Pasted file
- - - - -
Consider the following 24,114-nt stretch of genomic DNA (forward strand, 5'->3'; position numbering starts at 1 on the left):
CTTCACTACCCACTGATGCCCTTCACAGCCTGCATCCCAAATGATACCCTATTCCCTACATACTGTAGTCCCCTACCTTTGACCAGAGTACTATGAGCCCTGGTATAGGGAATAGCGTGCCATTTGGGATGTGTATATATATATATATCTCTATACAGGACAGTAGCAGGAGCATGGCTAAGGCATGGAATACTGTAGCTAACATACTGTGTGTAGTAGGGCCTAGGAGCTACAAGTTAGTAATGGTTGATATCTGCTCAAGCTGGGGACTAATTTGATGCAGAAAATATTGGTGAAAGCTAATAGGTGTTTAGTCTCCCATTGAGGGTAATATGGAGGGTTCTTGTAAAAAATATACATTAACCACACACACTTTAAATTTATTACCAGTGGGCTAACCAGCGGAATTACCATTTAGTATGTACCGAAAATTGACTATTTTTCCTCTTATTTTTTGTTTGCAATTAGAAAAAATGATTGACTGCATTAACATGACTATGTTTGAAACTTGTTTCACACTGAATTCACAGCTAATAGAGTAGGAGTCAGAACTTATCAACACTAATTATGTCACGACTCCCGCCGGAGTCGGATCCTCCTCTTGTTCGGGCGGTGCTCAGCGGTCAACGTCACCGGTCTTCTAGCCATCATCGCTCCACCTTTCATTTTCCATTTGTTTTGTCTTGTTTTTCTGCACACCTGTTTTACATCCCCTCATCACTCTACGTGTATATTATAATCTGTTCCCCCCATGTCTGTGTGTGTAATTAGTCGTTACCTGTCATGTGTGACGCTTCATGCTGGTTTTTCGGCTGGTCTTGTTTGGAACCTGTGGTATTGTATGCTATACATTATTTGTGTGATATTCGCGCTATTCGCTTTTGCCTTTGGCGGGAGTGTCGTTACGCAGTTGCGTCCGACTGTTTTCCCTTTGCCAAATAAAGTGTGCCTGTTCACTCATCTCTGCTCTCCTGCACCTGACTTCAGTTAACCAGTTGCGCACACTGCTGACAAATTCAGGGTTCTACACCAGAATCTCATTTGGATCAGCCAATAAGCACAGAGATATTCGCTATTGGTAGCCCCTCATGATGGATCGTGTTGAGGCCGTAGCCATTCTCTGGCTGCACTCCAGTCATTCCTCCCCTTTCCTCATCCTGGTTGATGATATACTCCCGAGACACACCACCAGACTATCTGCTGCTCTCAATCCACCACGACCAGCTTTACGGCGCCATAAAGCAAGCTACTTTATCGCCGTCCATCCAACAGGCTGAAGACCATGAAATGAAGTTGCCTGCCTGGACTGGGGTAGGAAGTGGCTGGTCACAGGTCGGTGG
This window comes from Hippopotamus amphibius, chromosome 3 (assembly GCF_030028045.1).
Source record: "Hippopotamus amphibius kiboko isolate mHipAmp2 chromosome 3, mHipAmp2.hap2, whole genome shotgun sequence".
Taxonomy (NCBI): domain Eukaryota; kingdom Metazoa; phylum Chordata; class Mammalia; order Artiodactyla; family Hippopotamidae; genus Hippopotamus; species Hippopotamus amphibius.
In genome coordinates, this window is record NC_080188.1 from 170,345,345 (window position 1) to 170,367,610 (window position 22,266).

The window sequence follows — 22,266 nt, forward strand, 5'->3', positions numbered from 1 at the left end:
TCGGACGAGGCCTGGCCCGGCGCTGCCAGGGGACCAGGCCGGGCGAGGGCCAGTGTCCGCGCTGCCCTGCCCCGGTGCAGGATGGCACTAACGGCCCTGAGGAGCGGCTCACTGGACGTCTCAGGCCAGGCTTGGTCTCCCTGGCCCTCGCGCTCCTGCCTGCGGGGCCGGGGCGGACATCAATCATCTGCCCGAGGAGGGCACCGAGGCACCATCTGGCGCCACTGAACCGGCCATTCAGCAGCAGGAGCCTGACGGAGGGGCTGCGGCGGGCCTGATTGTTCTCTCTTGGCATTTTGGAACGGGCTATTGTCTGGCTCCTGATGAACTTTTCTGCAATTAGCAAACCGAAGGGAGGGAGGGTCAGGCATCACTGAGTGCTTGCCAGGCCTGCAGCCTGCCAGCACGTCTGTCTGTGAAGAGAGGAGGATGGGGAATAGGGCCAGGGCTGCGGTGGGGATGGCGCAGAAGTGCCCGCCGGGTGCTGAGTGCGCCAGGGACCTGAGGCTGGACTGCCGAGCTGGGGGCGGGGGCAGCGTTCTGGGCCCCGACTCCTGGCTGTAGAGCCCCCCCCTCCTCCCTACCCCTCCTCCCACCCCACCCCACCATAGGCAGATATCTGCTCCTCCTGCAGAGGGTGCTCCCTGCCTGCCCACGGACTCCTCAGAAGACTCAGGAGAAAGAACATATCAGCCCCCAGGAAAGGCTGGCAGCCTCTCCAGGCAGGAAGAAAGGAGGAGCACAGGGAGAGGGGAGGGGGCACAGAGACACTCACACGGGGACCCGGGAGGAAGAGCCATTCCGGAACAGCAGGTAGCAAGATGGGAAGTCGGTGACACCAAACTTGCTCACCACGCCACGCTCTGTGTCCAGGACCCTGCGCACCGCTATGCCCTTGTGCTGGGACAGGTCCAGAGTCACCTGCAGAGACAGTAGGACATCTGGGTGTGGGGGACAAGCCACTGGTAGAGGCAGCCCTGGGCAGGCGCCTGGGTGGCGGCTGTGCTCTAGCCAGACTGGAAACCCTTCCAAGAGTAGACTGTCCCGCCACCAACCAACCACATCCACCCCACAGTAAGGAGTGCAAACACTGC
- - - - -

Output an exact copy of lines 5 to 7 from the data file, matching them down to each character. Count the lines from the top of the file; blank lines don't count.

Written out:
Taxonomy (NCBI): domain Eukaryota; kingdom Metazoa; phylum Chordata; class Mammalia; order Artiodactyla; family Hippopotamidae; genus Hippopotamus; species Hippopotamus amphibius.
In genome coordinates, this window is record NC_080188.1 from 170,345,345 (window position 1) to 170,367,610 (window position 22,266).

The window sequence follows — 22,266 nt, forward strand, 5'->3', positions numbered from 1 at the left end: